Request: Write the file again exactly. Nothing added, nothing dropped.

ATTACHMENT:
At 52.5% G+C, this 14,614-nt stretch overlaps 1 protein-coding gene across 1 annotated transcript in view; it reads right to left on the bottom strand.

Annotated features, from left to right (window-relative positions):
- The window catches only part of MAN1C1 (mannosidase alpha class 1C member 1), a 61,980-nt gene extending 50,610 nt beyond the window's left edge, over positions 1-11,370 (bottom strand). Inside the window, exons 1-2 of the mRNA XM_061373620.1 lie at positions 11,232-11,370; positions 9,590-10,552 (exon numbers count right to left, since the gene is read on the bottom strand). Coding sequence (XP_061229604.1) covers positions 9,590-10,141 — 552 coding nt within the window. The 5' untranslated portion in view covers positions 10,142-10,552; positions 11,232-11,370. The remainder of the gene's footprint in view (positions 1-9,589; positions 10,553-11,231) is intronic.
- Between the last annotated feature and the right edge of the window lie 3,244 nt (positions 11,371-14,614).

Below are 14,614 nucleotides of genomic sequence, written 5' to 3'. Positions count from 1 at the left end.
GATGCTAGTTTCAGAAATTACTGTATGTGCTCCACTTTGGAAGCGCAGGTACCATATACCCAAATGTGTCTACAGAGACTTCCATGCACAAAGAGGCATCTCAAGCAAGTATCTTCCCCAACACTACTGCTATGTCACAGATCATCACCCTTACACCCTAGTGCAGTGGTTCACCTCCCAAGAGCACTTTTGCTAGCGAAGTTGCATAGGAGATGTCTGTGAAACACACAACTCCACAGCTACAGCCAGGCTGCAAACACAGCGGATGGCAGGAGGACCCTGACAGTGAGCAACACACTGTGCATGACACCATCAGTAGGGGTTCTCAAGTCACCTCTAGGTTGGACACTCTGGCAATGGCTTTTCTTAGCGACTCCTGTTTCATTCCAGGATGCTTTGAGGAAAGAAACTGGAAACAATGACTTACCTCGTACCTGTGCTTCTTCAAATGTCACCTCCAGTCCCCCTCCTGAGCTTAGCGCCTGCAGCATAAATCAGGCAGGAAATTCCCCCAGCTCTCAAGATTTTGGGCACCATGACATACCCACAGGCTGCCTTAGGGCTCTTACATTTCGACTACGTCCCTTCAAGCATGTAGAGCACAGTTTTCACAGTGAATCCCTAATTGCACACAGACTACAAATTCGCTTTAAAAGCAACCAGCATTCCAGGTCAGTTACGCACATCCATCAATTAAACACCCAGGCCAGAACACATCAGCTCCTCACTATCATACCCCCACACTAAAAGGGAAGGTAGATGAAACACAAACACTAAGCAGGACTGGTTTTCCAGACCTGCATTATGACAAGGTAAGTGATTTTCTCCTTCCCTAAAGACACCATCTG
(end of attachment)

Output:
At 52.5% G+C, this 14,614-nt stretch overlaps 1 protein-coding gene across 1 annotated transcript in view; it reads right to left on the bottom strand.

Annotated features, from left to right (window-relative positions):
- The window catches only part of MAN1C1 (mannosidase alpha class 1C member 1), a 61,980-nt gene extending 50,610 nt beyond the window's left edge, over positions 1-11,370 (bottom strand). Inside the window, exons 1-2 of the mRNA XM_061373620.1 lie at positions 11,232-11,370; positions 9,590-10,552 (exon numbers count right to left, since the gene is read on the bottom strand). Coding sequence (XP_061229604.1) covers positions 9,590-10,141 — 552 coding nt within the window. The 5' untranslated portion in view covers positions 10,142-10,552; positions 11,232-11,370. The remainder of the gene's footprint in view (positions 1-9,589; positions 10,553-11,231) is intronic.
- Between the last annotated feature and the right edge of the window lie 3,244 nt (positions 11,371-14,614).

Below are 14,614 nucleotides of genomic sequence, written 5' to 3'. Positions count from 1 at the left end.
GATGCTAGTTTCAGAAATTACTGTATGTGCTCCACTTTGGAAGCGCAGGTACCATATACCCAAATGTGTCTACAGAGACTTCCATGCACAAAGAGGCATCTCAAGCAAGTATCTTCCCCAACACTACTGCTATGTCACAGATCATCACCCTTACACCCTAGTGCAGTGGTTCACCTCCCAAGAGCACTTTTGCTAGCGAAGTTGCATAGGAGATGTCTGTGAAACACACAACTCCACAGCTACAGCCAGGCTGCAAACACAGCGGATGGCAGGAGGACCCTGACAGTGAGCAACACACTGTGCATGACACCATCAGTAGGGGTTCTCAAGTCACCTCTAGGTTGGACACTCTGGCAATGGCTTTTCTTAGCGACTCCTGTTTCATTCCAGGATGCTTTGAGGAAAGAAACTGGAAACAATGACTTACCTCGTACCTGTGCTTCTTCAAATGTCACCTCCAGTCCCCCTCCTGAGCTTAGCGCCTGCAGCATAAATCAGGCAGGAAATTCCCCCAGCTCTCAAGATTTTGGGCACCATGACATACCCACAGGCTGCCTTAGGGCTCTTACATTTCGACTACGTCCCTTCAAGCATGTAGAGCACAGTTTTCACAGTGAATCCCTAATTGCACACAGACTACAAATTCGCTTTAAAAGCAACCAGCATTCCAGGTCAGTTACGCACATCCATCAATTAAACACCCAGGCCAGAACACATCAGCTCCTCACTATCATACCCCCACACTAAAAGGGAAGGTAGATGAAACACAAACACTAAGCAGGACTGGTTTTCCAGACCTGCATTATGACAAGGTAAGTGATTTTCTCCTTCCCTAAAGACACCATCTG